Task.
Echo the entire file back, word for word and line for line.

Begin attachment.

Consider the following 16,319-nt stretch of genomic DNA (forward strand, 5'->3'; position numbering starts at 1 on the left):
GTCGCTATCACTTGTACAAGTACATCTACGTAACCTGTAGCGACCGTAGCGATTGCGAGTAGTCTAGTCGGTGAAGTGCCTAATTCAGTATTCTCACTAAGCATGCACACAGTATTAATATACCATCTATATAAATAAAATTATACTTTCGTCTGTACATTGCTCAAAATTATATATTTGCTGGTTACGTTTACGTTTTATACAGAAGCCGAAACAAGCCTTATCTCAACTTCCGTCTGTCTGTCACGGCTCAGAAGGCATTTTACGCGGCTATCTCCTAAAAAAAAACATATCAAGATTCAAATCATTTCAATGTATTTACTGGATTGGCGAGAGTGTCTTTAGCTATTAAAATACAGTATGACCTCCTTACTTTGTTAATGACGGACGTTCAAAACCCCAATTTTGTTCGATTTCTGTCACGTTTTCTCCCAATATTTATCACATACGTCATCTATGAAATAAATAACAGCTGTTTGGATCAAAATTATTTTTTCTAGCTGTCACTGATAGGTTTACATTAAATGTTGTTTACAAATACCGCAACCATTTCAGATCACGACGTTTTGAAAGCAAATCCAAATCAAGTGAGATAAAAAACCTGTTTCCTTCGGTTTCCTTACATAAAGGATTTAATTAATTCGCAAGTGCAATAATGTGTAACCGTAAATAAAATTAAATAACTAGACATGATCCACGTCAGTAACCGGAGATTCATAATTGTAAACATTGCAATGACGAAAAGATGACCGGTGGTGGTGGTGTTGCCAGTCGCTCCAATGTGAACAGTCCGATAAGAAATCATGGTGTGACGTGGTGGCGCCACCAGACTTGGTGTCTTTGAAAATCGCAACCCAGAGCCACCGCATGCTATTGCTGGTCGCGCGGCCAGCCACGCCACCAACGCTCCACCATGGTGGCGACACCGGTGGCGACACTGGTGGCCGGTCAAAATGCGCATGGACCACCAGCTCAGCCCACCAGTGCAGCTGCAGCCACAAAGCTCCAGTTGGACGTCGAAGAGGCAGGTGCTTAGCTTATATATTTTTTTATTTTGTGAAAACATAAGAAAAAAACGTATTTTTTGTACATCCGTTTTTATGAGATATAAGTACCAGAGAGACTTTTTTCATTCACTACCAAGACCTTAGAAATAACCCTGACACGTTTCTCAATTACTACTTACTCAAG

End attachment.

Consider the following 16,319-nt stretch of genomic DNA (forward strand, 5'->3'; position numbering starts at 1 on the left):
GTCGCTATCACTTGTACAAGTACATCTACGTAACCTGTAGCGACCGTAGCGATTGCGAGTAGTCTAGTCGGTGAAGTGCCTAATTCAGTATTCTCACTAAGCATGCACACAGTATTAATATACCATCTATATAAATAAAATTATACTTTCGTCTGTACATTGCTCAAAATTATATATTTGCTGGTTACGTTTACGTTTTATACAGAAGCCGAAACAAGCCTTATCTCAACTTCCGTCTGTCTGTCACGGCTCAGAAGGCATTTTACGCGGCTATCTCCTAAAAAAAAACATATCAAGATTCAAATCATTTCAATGTATTTACTGGATTGGCGAGAGTGTCTTTAGCTATTAAAATACAGTATGACCTCCTTACTTTGTTAATGACGGACGTTCAAAACCCCAATTTTGTTCGATTTCTGTCACGTTTTCTCCCAATATTTATCACATACGTCATCTATGAAATAAATAACAGCTGTTTGGATCAAAATTATTTTTTCTAGCTGTCACTGATAGGTTTACATTAAATGTTGTTTACAAATACCGCAACCATTTCAGATCACGACGTTTTGAAAGCAAATCCAAATCAAGTGAGATAAAAAACCTGTTTCCTTCGGTTTCCTTACATAAAGGATTTAATTAATTCGCAAGTGCAATAATGTGTAACCGTAAATAAAATTAAATAACTAGACATGATCCACGTCAGTAACCGGAGATTCATAATTGTAAACATTGCAATGACGAAAAGATGACCGGTGGTGGTGGTGTTGCCAGTCGCTCCAATGTGAACAGTCCGATAAGAAATCATGGTGTGACGTGGTGGCGCCACCAGACTTGGTGTCTTTGAAAATCGCAACCCAGAGCCACCGCATGCTATTGCTGGTCGCGCGGCCAGCCACGCCACCAACGCTCCACCATGGTGGCGACACCGGTGGCGACACTGGTGGCCGGTCAAAATGCGCATGGACCACCAGCTCAGCCCACCAGTGCAGCTGCAGCCACAAAGCTCCAGTTGGACGTCGAAGAGGCAGGTGCTTAGCTTATATATTTTTTTATTTTGTGAAAACATAAGAAAAAAACGTATTTTTTGTACATCCGTTTTTATGAGATATAAGTACCAGAGAGACTTTTTTCATTCACTACCAAGACCTTAGAAATAACCCTGACACGTTTCTCAATTACTACTTACTCAAG